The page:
Friday, October 22, 2010

REVIEW: Iron Man 2's Classic Iron Monger

The IRON MONGER was built by an obsessed business rival of Tony Stark.  Unable to defeat Stark through his deft manipulations of the billionnaire's business and personal life, Obidiah Stane set about to destroy him.  He employed dozens of super powered criminals, and eventually entered the fray wearing his own huge, immensely powerful battle suit.

Hasbro's latest run of Iron Man 2 figures sees the toy company returning to the Comic series with vigour.  As previously seen, the Silver Centurion Iron Man was a definite improvement.  Does the (Classic) Iron Monger match-up to that?

I want to jump to the packaging first, because there's something I need to point-out here.  Firstly, Hasbro need to hire a new copywriter.  Both Iron Monger and Silver Centurion Iron Man's packaging suffer from some very clunky writing.  Whilst being a Grammer Nazi is never cool (and we all make mistakes, sure) the punctuation and wording on each simply doesn't scan very well.  I know it's a minor point but it leads me to the next one: the card's rear shows the Silver Centurion armour and labels it IRON MONGER SILVER CENTURION.

That's not a great start.

As for the packaging itself, it's the standard card-mounted plastic bubble.  Interestingly the photograph on the rear of the pack shows a ''clean'' version of the armour.  Why they did this is beyond me, as the paint-job on the figure is one of its highlights!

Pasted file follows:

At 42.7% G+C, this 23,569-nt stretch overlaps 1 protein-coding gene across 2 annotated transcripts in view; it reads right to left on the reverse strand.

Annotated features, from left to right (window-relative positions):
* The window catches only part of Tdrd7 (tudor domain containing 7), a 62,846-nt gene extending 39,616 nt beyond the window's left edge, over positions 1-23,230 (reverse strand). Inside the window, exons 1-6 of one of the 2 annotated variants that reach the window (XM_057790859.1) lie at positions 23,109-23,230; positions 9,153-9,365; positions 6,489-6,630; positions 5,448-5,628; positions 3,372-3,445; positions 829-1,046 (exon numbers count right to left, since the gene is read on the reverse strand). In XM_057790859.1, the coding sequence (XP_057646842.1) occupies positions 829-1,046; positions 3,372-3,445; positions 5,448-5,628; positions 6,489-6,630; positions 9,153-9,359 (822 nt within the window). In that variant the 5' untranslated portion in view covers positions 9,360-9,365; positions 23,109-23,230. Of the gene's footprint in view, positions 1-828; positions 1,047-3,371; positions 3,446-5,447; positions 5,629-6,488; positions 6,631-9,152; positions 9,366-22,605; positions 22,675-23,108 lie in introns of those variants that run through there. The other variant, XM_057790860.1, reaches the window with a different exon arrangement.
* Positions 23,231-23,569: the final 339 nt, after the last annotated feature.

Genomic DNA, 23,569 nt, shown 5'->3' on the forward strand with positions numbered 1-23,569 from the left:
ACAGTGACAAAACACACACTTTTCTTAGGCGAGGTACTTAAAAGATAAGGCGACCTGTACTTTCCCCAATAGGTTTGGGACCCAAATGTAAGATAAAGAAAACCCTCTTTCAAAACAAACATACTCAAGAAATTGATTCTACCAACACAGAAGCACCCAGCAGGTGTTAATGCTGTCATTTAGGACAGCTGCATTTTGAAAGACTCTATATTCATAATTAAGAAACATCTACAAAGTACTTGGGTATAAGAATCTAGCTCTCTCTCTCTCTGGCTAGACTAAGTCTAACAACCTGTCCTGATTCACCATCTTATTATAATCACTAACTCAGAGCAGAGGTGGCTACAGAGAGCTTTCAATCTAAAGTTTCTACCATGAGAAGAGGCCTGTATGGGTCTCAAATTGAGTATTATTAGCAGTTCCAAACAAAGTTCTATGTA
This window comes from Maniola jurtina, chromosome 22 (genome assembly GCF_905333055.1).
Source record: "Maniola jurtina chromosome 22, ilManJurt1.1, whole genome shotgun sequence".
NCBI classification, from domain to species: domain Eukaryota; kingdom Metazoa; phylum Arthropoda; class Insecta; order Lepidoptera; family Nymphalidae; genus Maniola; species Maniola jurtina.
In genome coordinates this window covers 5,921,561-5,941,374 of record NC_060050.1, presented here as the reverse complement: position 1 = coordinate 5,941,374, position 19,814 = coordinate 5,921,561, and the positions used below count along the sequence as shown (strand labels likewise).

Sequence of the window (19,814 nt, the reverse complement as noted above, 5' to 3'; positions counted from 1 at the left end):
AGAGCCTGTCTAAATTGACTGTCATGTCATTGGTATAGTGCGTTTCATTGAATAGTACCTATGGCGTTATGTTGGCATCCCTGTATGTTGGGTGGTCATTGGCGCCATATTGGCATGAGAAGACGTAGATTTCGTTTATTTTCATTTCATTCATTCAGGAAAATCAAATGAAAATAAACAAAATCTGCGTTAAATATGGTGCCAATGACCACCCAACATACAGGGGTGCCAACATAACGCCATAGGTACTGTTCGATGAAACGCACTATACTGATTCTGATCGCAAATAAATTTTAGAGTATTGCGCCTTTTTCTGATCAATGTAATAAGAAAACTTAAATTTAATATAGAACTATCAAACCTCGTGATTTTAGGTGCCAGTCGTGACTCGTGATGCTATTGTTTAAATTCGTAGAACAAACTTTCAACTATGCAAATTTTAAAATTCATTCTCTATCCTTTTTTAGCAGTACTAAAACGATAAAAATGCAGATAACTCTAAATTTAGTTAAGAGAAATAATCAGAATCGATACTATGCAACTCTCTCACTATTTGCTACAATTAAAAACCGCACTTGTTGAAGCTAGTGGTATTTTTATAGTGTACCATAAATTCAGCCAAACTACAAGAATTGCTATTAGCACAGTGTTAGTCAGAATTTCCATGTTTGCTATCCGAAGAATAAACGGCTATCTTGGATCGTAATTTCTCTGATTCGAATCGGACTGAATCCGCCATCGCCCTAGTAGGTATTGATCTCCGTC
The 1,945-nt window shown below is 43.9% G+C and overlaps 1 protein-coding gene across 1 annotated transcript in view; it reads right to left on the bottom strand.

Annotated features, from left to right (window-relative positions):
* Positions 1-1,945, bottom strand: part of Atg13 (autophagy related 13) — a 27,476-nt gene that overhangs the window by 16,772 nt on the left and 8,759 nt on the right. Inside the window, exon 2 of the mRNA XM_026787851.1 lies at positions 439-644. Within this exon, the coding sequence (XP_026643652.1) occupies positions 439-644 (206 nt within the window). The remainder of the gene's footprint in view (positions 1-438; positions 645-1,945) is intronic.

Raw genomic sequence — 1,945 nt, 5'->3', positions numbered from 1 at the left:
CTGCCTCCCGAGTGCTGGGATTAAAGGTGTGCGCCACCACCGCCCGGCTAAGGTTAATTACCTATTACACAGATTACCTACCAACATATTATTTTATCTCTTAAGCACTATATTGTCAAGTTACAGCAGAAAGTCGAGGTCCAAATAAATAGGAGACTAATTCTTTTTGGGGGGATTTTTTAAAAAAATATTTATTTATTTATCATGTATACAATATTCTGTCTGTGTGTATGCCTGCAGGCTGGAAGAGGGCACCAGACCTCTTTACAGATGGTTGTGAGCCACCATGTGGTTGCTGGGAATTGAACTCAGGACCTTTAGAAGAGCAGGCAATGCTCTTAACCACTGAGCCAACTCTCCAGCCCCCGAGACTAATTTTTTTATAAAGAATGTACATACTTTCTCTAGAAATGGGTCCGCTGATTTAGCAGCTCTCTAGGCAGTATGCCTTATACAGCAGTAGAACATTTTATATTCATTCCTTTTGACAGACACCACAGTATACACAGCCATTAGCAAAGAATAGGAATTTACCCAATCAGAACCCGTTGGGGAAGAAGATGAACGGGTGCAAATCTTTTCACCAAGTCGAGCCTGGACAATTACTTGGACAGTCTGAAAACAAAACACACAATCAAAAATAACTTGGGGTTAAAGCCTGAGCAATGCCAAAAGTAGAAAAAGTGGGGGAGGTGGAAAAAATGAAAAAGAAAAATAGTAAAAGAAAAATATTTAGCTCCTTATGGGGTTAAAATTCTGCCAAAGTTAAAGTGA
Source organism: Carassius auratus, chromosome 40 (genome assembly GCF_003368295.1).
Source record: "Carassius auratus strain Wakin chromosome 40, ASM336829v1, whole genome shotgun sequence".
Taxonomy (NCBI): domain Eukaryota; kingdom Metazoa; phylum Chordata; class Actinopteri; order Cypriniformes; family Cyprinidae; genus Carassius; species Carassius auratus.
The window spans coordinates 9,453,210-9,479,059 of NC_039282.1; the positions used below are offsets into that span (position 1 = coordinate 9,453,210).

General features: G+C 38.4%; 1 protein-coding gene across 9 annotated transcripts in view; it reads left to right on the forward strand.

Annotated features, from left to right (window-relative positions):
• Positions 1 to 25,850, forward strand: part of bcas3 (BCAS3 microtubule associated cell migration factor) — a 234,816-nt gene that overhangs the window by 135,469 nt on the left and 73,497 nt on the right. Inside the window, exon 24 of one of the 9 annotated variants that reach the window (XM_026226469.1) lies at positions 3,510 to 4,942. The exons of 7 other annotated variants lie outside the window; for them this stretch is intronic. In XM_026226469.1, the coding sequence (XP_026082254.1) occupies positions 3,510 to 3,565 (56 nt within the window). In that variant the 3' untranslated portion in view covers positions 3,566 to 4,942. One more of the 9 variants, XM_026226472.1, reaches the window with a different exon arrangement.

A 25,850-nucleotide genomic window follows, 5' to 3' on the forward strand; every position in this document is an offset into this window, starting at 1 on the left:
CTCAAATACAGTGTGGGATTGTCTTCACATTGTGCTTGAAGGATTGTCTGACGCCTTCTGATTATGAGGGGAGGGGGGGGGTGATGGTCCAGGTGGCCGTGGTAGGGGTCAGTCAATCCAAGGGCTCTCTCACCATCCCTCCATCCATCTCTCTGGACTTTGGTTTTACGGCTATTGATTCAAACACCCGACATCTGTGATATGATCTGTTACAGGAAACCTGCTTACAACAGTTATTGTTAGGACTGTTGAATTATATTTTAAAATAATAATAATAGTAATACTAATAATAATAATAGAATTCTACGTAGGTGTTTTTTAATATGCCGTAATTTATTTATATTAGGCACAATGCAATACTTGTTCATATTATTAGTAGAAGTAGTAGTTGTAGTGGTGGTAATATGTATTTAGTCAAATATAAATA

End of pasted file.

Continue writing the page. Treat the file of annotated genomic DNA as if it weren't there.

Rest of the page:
Enough about the packaging though.  I know I may appear to be nit-picking over this, but trust me, this is the Tony Stark's Mark 1 Chest Unit of my review...  It'll be important later.

Iron Monger
What of the figure itself?

Well, let's start with the good: the paint-work is superb. Dark washes are used to catch each groove and indent, giving each panel a real sense of definition.  In addition, the figure is dirtied-up, with grubby stains, oil patches and generally gunky-looking dark patches that really give the impression of it being a man-machine.  The armour is covered in scuff-marks, dents and (deliberate) minor imperfections, all of which make it visually very appealing.